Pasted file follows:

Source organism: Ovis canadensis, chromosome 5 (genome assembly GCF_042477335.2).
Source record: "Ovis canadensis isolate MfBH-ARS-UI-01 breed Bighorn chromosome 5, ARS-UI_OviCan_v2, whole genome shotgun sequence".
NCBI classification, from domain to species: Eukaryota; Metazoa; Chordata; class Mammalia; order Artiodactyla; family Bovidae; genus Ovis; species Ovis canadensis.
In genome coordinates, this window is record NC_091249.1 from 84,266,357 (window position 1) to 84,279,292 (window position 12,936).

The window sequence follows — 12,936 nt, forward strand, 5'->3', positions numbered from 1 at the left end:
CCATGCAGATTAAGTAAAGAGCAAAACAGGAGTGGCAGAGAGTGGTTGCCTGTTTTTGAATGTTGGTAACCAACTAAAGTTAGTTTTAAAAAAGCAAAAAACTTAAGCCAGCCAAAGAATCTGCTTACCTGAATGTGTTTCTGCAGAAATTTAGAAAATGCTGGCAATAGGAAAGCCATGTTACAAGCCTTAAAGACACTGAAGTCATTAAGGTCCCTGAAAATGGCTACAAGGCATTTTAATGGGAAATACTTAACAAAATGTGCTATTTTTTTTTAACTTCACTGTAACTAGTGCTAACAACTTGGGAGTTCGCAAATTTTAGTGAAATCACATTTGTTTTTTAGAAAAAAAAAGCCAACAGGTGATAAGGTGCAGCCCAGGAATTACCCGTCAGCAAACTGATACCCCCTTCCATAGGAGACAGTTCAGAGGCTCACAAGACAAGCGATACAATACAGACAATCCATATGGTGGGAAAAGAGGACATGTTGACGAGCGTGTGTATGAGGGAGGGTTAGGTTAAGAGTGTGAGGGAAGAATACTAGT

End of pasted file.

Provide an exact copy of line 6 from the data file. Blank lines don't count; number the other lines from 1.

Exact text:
CCATGCAGATTAAGTAAAGAGCAAAACAGGAGTGGCAGAGAGTGGTTGCCTGTTTTTGAATGTTGGTAACCAACTAAAGTTAGTTTTAAAAAAGCAAAAAACTTAAGCCAGCCAAAGAATCTGCTTACCTGAATGTGTTTCTGCAGAAATTTAGAAAATGCTGGCAATAGGAAAGCCATGTTACAAGCCTTAAAGACACTGAAGTCATTAAGGTCCCTGAAAATGGCTACAAGGCATTTTAATGGGAAATACTTAACAAAATGTGCTATTTTTTTTTAACTTCACTGTAACTAGTGCTAACAACTTGGGAGTTCGCAAATTTTAGTGAAATCACATTTGTTTTTTAGAAAAAAAAAGCCAACAGGTGATAAGGTGCAGCCCAGGAATTACCCGTCAGCAAACTGATACCCCCTTCCATAGGAGACAGTTCAGAGGCTCACAAGACAAGCGATACAATACAGACAATCCATATGGTGGGAAAAGAGGACATGTTGACGAGCGTGTGTATGAGGGAGGGTTAGGTTAAGAGTGTGAGGGAAGAATACTAGT